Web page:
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Article
Publication date: 1 January 2006

George H. Kubik

To review the edited anthology Anticipatory Behavior in Adaptive Learning Systems: Foundations, Theories, and Systems.

Abstract

Purpose

To review the edited anthology Anticipatory Behavior in Adaptive Learning Systems: Foundations, Theories, and Systems.

Design/methodology/approach

Comments on the book's 16 articles that rapidly transition from introductory philosophy to specific research reports.

Findings

The consensus is that anticipatory behaviors are critical to performance in a variety of natural and built systems – especially adaptive learning systems. This outcome, with some disagreement among the authors, is demonstrated through a variety of exemplars.

Originality/value

The reviewer feels that this book is of seminal importance. The exploration of anticipatory behaviors as a legitimate and promising area of informed discourse and scientific research is novel and definitely a major contribution toward understanding and enhancing the performance of complex systems.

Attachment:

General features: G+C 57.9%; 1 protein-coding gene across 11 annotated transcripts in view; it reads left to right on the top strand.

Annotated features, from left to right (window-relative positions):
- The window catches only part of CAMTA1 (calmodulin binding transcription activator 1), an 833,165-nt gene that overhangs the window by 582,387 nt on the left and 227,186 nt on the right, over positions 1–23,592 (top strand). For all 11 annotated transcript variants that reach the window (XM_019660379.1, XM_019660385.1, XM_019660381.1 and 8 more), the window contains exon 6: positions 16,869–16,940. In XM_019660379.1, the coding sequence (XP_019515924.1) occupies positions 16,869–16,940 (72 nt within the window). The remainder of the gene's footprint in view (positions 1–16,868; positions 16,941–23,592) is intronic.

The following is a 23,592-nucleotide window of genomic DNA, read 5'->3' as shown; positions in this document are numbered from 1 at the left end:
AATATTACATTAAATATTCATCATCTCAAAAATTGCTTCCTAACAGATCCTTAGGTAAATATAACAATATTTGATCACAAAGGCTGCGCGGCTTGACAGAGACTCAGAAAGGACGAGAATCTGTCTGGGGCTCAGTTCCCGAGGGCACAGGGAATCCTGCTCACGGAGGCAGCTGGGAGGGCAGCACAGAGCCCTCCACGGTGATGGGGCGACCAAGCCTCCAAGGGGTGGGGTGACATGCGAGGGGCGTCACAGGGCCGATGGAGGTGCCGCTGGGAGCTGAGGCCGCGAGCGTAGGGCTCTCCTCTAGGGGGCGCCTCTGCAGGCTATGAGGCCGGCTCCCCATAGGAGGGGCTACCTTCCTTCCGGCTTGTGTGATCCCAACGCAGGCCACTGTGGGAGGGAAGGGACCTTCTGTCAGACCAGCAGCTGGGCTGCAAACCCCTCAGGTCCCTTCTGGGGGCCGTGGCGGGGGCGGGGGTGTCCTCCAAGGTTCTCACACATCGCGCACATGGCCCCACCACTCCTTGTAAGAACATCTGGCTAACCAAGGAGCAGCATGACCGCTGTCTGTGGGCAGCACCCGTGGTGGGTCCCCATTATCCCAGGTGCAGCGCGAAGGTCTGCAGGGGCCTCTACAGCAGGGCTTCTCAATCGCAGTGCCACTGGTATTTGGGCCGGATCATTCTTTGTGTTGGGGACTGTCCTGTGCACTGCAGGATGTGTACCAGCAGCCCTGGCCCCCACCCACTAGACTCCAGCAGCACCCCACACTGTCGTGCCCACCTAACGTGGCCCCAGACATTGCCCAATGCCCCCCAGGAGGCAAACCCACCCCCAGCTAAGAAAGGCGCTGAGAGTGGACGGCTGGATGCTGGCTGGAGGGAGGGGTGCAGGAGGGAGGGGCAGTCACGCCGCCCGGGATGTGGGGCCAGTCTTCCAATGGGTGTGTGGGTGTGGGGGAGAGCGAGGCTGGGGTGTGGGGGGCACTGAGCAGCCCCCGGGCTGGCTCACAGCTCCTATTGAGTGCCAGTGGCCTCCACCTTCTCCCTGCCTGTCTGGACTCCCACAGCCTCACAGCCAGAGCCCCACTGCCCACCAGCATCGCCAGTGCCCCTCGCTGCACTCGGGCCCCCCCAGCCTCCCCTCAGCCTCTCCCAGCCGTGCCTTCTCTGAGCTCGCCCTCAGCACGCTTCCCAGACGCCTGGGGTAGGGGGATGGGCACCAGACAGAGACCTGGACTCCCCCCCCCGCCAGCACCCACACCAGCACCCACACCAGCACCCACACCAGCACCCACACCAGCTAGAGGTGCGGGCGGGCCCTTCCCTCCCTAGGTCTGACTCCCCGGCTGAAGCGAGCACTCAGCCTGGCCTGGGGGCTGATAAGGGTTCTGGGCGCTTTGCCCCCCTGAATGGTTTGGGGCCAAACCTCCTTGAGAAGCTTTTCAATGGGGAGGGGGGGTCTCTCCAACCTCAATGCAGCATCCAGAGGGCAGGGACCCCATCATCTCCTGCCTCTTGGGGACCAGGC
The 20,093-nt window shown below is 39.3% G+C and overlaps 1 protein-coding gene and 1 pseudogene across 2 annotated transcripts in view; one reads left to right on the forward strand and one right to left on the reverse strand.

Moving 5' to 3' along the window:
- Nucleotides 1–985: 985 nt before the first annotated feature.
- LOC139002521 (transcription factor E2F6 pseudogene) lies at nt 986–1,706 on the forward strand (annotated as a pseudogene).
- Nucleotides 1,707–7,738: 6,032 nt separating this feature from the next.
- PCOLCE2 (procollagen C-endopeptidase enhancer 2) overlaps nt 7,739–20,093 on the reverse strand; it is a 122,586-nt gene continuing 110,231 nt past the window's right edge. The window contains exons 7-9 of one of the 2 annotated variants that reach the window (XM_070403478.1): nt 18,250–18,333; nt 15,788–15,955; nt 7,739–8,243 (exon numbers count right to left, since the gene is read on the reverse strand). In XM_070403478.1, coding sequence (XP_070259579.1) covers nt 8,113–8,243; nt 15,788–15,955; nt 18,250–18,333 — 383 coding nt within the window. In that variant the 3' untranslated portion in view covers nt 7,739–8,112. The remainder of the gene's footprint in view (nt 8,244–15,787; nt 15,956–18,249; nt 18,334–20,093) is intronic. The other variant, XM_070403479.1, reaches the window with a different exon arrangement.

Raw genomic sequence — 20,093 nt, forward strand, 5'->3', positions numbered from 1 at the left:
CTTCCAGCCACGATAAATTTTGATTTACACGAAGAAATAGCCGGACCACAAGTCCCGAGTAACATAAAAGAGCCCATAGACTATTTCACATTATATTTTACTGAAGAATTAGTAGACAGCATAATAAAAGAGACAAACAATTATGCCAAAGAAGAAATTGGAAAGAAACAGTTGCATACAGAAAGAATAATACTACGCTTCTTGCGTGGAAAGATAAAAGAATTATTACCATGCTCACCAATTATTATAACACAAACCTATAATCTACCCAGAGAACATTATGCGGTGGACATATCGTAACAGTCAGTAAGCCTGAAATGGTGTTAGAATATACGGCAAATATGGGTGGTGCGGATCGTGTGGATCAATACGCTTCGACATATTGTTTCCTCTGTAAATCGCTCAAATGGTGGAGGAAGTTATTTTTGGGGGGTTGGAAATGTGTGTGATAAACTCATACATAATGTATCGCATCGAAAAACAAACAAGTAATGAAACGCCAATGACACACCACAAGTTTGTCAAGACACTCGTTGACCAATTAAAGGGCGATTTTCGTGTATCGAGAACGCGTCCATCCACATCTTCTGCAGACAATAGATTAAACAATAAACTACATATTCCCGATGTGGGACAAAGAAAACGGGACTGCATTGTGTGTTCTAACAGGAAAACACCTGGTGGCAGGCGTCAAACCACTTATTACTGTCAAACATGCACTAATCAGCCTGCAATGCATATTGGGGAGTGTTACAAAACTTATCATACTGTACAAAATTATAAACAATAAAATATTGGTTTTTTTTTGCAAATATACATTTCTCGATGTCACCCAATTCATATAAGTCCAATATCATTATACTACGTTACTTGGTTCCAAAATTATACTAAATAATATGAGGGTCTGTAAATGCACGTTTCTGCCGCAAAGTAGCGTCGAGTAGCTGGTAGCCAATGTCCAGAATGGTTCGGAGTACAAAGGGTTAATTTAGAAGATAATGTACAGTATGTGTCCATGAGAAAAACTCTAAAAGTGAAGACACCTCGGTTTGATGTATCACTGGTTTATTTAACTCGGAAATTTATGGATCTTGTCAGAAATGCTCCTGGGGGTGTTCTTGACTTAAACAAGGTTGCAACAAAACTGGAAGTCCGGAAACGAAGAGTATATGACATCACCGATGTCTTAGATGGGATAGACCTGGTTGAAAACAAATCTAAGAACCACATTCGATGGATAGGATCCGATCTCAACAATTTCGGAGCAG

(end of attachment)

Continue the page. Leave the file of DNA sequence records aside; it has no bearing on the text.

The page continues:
Details

On the Horizon, vol. 14 no. 1
Type: Research Article
ISSN: 1074-8121

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Article
Publication date: 1 June 2010

A.H. Louie

This article aims to be an expository introduction to Robert Rosen's anticipatory systems, the theory of which provides the conceptual basis for foresight studies.

Abstract

Purpose

This article aims to be an expository introduction to Robert Rosen's anticipatory systems, the theory of which provides the conceptual basis for foresight studies.

Design/methodology/approach

The ubiquity of anticipatory systems in nature is explained.

Findings

Causality is not violated by anticipatory systems, and teleology is an integral aspect of science.

Practical implications

A terse exposition for a general readership, such as the present article, by definition cannot get into too many details. For further exploration the reader is referred to the recent book More than Life Itself by the author.

Originality/value

The topic of anticipatory systems in particular, and methods of relational biology in general, provide important tools for foresight studies. It is the author's hope that this brief glimpse into the world of relational biology piques the interest of some readers to pursue the subject further.

Details

Foresight, vol. 12 no. 3
Type: Research Article
ISSN: 1463-6689

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Article
Publication date: 1 June 2010

Vesselin Petrov

The paper aims to investigate what is the best ontological framework of anticipatory systems. Its aim is to argue the thesis that the ontology on which anticipatory systems

Abstract

Purpose